Preventive Conservation in Museums makes available and comprehensible the diverse literature and ideas of preventive conservation to an audience with a limited scientific background, principally those studying museum studies or engaged in the museum profession. It bridges the gap between the basic museum generated literature and technical and detailed conservation literature.
The area of preventative conservation has developed greatly in recent years and has adopted a far more holistic approach. The development of the concepts of risk analysis, management of conservation and how preventative conservation relates to the importance of traditional beliefs and approaches to artefacts have all made an impact on the subject in recent years along with the advance of instrumentation over the last thirty years. The next generation of ideas that will affect preventive conservation practice are just starting to emerge, including: detailed modelling of the environments of buildings and the sustainability of the artefactual and building heritage.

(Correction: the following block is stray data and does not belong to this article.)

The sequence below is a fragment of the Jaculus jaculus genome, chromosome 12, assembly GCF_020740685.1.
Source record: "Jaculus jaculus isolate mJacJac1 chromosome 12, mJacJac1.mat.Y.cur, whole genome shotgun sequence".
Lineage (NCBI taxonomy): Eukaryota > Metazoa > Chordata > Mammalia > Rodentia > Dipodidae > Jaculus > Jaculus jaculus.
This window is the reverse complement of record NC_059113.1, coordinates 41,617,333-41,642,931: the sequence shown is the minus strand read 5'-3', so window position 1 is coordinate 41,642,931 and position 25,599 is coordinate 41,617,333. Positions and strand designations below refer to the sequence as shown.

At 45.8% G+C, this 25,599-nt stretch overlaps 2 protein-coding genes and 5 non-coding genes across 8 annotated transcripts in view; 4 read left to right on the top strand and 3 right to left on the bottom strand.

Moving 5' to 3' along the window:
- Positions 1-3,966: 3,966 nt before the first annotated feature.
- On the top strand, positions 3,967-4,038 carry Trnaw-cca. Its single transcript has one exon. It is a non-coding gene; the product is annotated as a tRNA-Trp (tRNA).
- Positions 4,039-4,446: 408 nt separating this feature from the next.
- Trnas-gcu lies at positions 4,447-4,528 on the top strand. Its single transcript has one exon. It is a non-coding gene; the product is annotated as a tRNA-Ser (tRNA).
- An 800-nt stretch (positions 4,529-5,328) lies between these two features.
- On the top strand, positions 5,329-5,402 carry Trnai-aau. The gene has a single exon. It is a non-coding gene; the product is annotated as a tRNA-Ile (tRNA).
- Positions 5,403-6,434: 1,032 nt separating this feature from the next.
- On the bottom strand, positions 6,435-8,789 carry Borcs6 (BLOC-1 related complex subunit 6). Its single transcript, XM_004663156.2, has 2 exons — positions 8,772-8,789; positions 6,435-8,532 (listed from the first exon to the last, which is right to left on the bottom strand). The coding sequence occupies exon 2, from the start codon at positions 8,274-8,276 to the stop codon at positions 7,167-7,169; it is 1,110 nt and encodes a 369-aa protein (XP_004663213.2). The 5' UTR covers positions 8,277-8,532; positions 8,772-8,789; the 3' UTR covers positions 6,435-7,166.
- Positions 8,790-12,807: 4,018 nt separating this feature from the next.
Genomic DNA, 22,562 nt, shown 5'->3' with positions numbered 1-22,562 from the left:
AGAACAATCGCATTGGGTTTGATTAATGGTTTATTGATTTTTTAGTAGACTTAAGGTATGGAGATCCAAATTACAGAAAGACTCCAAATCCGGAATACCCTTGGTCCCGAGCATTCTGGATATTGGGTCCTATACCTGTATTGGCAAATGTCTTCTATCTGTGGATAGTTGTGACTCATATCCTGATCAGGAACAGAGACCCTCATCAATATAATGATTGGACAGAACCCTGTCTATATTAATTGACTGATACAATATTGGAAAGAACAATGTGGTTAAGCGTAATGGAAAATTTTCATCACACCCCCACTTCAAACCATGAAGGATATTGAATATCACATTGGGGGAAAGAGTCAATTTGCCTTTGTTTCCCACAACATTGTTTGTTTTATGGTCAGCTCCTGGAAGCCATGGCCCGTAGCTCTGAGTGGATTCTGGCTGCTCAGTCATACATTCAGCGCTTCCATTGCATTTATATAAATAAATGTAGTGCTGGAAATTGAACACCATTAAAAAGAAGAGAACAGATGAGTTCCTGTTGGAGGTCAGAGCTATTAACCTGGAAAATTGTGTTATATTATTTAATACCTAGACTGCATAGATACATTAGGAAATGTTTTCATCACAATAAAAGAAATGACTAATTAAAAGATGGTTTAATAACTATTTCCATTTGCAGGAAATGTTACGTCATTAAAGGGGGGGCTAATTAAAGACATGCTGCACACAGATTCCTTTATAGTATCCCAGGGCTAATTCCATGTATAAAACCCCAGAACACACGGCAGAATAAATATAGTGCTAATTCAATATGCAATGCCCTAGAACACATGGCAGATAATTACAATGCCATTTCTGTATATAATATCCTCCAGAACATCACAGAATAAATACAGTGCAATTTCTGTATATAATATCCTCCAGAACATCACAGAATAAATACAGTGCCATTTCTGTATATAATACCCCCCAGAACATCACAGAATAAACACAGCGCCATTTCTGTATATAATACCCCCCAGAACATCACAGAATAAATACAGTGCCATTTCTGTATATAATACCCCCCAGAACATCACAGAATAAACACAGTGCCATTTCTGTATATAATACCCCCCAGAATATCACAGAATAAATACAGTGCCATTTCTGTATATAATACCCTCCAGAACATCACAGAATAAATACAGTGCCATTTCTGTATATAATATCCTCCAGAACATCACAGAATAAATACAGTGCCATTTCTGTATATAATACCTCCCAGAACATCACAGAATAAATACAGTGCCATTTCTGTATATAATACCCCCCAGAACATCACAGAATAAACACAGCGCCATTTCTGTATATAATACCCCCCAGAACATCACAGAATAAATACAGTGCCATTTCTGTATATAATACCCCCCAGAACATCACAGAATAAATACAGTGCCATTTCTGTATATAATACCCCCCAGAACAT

Preventive Conservation in Museums highlights the wide variety of threats, develops the concept of an holistic appreciation of these threats, and too appreciates the need to prioritise the appropriate forms of response. It uses a careful balance of sources, some technical, some theoretical, some practical as well as case studies to explore threats and their mitigation. For all those people involved in preventive conservation, be they students or professionals, this volume will be an invaluable summary of the past, present and future of the discipline.
Table of Contents
Part I: Holistic Approach to Preventive Conservation Part II: Agents of Deterioration II.1 Physical forces (handling, moving) and Security II.2 Fire & Water (disaster) II.3 Pests II.4 Contaminants (gasses, dust) II.5 Radiation (light) II.6 Temperature & Relative Humidity Part III: Managing Preventive Conservation III.1 Environmental Management III.2 Ethical Considerations III.3 All Together Now III.4 Preventive Conservation: The Future
Christopher Caple is Senior Lecturer in the Department of Archaeology at Durham University.